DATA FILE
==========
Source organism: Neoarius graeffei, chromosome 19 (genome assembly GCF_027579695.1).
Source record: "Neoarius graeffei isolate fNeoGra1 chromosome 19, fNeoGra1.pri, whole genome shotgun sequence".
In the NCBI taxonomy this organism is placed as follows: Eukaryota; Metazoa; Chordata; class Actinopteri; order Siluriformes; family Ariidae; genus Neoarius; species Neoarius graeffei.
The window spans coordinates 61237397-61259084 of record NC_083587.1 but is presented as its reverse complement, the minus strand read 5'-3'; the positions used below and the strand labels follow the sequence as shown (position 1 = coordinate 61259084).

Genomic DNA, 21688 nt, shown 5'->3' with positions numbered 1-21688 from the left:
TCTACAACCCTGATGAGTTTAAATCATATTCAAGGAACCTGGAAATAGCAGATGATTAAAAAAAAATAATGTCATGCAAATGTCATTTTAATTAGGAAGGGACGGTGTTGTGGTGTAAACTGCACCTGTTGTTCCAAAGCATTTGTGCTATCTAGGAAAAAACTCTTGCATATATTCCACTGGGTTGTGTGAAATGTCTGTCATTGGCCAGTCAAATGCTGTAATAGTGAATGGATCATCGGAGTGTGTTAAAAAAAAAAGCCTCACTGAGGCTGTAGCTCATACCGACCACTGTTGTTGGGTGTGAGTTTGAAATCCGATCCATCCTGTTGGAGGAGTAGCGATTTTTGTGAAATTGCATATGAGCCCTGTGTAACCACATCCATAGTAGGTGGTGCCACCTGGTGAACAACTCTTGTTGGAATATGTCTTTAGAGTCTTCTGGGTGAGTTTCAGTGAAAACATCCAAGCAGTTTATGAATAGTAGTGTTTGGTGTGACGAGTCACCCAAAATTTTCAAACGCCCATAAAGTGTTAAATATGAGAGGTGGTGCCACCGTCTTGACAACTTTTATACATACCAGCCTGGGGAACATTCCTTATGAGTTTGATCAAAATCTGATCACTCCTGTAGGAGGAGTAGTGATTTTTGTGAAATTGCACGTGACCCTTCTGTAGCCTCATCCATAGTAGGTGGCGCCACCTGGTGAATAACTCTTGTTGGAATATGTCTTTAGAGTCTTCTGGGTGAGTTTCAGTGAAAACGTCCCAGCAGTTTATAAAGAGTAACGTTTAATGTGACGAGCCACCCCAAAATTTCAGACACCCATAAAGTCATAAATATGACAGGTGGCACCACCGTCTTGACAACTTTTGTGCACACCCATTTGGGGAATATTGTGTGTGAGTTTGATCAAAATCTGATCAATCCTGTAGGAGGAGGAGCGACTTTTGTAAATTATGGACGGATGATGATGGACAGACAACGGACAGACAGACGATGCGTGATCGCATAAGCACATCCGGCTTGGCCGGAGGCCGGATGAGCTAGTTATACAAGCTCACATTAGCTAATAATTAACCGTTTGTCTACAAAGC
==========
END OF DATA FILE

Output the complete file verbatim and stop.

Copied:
Source organism: Neoarius graeffei, chromosome 19 (genome assembly GCF_027579695.1).
Source record: "Neoarius graeffei isolate fNeoGra1 chromosome 19, fNeoGra1.pri, whole genome shotgun sequence".
In the NCBI taxonomy this organism is placed as follows: Eukaryota; Metazoa; Chordata; class Actinopteri; order Siluriformes; family Ariidae; genus Neoarius; species Neoarius graeffei.
The window spans coordinates 61237397-61259084 of record NC_083587.1 but is presented as its reverse complement, the minus strand read 5'-3'; the positions used below and the strand labels follow the sequence as shown (position 1 = coordinate 61259084).

Genomic DNA, 21688 nt, shown 5'->3' with positions numbered 1-21688 from the left:
TCTACAACCCTGATGAGTTTAAATCATATTCAAGGAACCTGGAAATAGCAGATGATTAAAAAAAAATAATGTCATGCAAATGTCATTTTAATTAGGAAGGGACGGTGTTGTGGTGTAAACTGCACCTGTTGTTCCAAAGCATTTGTGCTATCTAGGAAAAAACTCTTGCATATATTCCACTGGGTTGTGTGAAATGTCTGTCATTGGCCAGTCAAATGCTGTAATAGTGAATGGATCATCGGAGTGTGTTAAAAAAAAAAGCCTCACTGAGGCTGTAGCTCATACCGACCACTGTTGTTGGGTGTGAGTTTGAAATCCGATCCATCCTGTTGGAGGAGTAGCGATTTTTGTGAAATTGCATATGAGCCCTGTGTAACCACATCCATAGTAGGTGGTGCCACCTGGTGAACAACTCTTGTTGGAATATGTCTTTAGAGTCTTCTGGGTGAGTTTCAGTGAAAACATCCAAGCAGTTTATGAATAGTAGTGTTTGGTGTGACGAGTCACCCAAAATTTTCAAACGCCCATAAAGTGTTAAATATGAGAGGTGGTGCCACCGTCTTGACAACTTTTATACATACCAGCCTGGGGAACATTCCTTATGAGTTTGATCAAAATCTGATCACTCCTGTAGGAGGAGTAGTGATTTTTGTGAAATTGCACGTGACCCTTCTGTAGCCTCATCCATAGTAGGTGGCGCCACCTGGTGAATAACTCTTGTTGGAATATGTCTTTAGAGTCTTCTGGGTGAGTTTCAGTGAAAACGTCCCAGCAGTTTATAAAGAGTAACGTTTAATGTGACGAGCCACCCCAAAATTTCAGACACCCATAAAGTCATAAATATGACAGGTGGCACCACCGTCTTGACAACTTTTGTGCACACCCATTTGGGGAATATTGTGTGTGAGTTTGATCAAAATCTGATCAATCCTGTAGGAGGAGGAGCGACTTTTGTAAATTATGGACGGATGATGATGGACAGACAACGGACAGACAGACGATGCGTGATCGCATAAGCACATCCGGCTTGGCCGGAGGCCGGATGAGCTAGTTATACAAGCTCACATTAGCTAATAATTAACCGTTTGTCTACAAAGC